On 2 June 1953, Queen Elizabeth II became the 39th sovereign—and the sixth Queen—to be crowned at Westminster Abbey. She was driven from Buckingham Palace to the royal church in the Gold State Coach—pulled by eight grey gelding horses: Cunningham, Tovey, Noah, Tedder, Eisenhower, Snow White, Tipperary and McCreery—resplendent in her white satin coronation dress. Designed by Norman Hartnell, the gown featured the emblems of the United Kingdom and the Commonwealth in gold and silver thread. Her Majesty wore the George IV State Diadem—the crown depicted on Great Britain’s stamps, which features roses, shamrocks and thistles with 1,333 diamonds and 169 pearls—to the televised ceremony.


Once seated in St Edward’s Chair, made in 1300 for Edward I and used at every coronation since then, the Queen was adorned with the country’s most important piece of regalia: St Edward’s Crown. Across the land, 27 million people watched the Queen don the solid gold design—which dates back to 1661 and weighs a total of 4lb 12oz—as well as the ornate orb and the coronation ring (also known as the wedding ring of England).

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On the Queen’s jubilant return to the palace, she wore her Purple Robe of Estate (which took 12 seamstresses from the Royal School of Needlework 3,500 hours to complete), and a third crown—perhaps the most fascinating in her collection. The term Imperial State Crown dates back to the 15th Century when English monarchs requested a crown closed by arches, to demonstrate that the country was closed to any other earthly power apart from that of their rule, according to the Royal Collection Trust.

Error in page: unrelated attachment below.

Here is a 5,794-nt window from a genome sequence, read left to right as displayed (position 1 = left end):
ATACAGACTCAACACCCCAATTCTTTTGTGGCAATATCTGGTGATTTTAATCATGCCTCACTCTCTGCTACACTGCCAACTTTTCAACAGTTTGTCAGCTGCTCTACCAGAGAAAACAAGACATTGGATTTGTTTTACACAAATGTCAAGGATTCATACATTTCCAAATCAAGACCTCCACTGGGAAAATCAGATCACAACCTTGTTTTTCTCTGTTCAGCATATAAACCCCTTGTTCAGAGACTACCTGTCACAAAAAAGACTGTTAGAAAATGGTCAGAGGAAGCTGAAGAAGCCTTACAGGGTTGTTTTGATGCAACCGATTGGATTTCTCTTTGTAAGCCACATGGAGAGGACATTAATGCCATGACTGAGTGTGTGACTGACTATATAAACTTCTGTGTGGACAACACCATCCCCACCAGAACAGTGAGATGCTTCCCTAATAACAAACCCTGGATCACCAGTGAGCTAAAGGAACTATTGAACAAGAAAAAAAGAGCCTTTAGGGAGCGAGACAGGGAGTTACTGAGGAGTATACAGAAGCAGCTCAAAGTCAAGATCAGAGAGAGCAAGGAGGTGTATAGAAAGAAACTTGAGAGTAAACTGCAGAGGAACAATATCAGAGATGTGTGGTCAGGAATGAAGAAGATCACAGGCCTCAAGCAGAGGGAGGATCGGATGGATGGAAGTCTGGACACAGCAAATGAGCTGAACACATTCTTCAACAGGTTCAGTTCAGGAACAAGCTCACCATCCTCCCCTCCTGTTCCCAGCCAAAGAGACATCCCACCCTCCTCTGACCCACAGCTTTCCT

The Imperial State Crown, which is fitted with a purple velvet cap and an ermine band, was made for the coronation of King George VI in 1937, but is similar to a headpiece created for Queen Victoria in 1838 by crown jewellers, Rundell, Bridge & Rundell. Within the gold frame, mounted with three very large stones, there are 2,868 diamonds set in silver mounts and coloured stones in gold mounts, including 17 sapphires, 11 emeralds and 269 pearls. Many of these stones bear great historical significance.
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St Edward’s Sapphire, for example, once belonged to Edward the Confessor, or St Edward, one of the last Anglo-Saxon kings of England. When asked for money by a beggar, St Edward gifted the stranger his sapphire ring. The precious blue gemstone was later returned to the King by two English pilgrims in Syria, who the beggar—known by that point as St John the Evangelist—had helped, inspired by the kindness the King had previously shown him. St Edward was buried with his treasure at Westminster Abbey in 1066, but his tomb was opened and the ring removed in the 12th century.

At the intersection of the Imperial State Crown’s two arches (or four half arches)—which are cast as oak leaves, set with diamonds—sit four large pear-shaped pearls in rose-diamond caps. These pearls are known as Queen Elizabeth’s Earrings. Elizabeth I allegedly bought the pearls from Mary, Queen of Scots when she was imprisoned, but, the Royal Collection Trust maintains, the former British monarch is unlikely to have ever worn them as earrings. Elizabeth I had a penchant for wearing her pearls scattered over her ruff, pinned in her hair, or adorning her royal dress. The Trust also recalls that at least two of the pearls—which were originally gifted to Catherine de Medici from Pope Clement VII on her marriage to Henry II of France in 1533—did not enter the royal collection until the 19th Century. Still, the moniker, Queen Elizabeth’s Earrings remains.